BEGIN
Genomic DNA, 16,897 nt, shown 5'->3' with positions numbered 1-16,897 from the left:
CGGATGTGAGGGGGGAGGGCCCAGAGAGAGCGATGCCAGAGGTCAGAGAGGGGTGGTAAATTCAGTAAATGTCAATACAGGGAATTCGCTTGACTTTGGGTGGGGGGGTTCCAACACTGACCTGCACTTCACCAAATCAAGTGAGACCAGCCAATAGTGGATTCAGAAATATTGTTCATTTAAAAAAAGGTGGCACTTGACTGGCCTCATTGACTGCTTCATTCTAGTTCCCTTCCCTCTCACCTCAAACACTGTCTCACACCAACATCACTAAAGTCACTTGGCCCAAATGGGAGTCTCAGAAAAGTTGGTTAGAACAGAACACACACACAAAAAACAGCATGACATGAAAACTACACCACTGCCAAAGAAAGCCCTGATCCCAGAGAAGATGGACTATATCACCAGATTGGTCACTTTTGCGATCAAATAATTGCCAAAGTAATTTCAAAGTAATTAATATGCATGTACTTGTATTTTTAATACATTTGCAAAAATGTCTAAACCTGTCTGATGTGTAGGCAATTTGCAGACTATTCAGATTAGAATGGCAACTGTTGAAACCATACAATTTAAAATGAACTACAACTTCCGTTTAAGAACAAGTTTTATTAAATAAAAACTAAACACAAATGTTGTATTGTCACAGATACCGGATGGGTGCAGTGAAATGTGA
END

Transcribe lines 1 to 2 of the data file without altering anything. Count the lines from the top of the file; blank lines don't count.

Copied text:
Genomic DNA, 16,897 nt, shown 5'->3' with positions numbered 1-16,897 from the left:
CGGATGTGAGGGGGGAGGGCCCAGAGAGAGCGATGCCAGAGGTCAGAGAGGGGTGGTAAATTCAGTAAATGTCAATACAGGGAATTCGCTTGACTTTGGGTGGGGGGGTTCCAACACTGACCTGCACTTCACCAAATCAAGTGAGACCAGCCAATAGTGGATTCAGAAATATTGTTCATTTAAAAAAAGGTGGCACTTGACTGGCCTCATTGACTGCTTCATTCTAGTTCCCTTCCCTCTCACCTCAAACACTGTCTCACACCAACATCACTAAAGTCACTTGGCCCAAATGGGAGTCTCAGAAAAGTTGGTTAGAACAGAACACACACACAAAAAACAGCATGACATGAAAACTACACCACTGCCAAAGAAAGCCCTGATCCCAGAGAAGATGGACTATATCACCAGATTGGTCACTTTTGCGATCAAATAATTGCCAAAGTAATTTCAAAGTAATTAATATGCATGTACTTGTATTTTTAATACATTTGCAAAAATGTCTAAACCTGTCTGATGTGTAGGCAATTTGCAGACTATTCAGATTAGAATGGCAACTGTTGAAACCATACAATTTAAAATGAACTACAACTTCCGTTTAAGAACAAGTTTTATTAAATAAAAACTAAACACAAATGTTGTATTGTCACAGATACCGGATGGGTGCAGTGAAATGTGA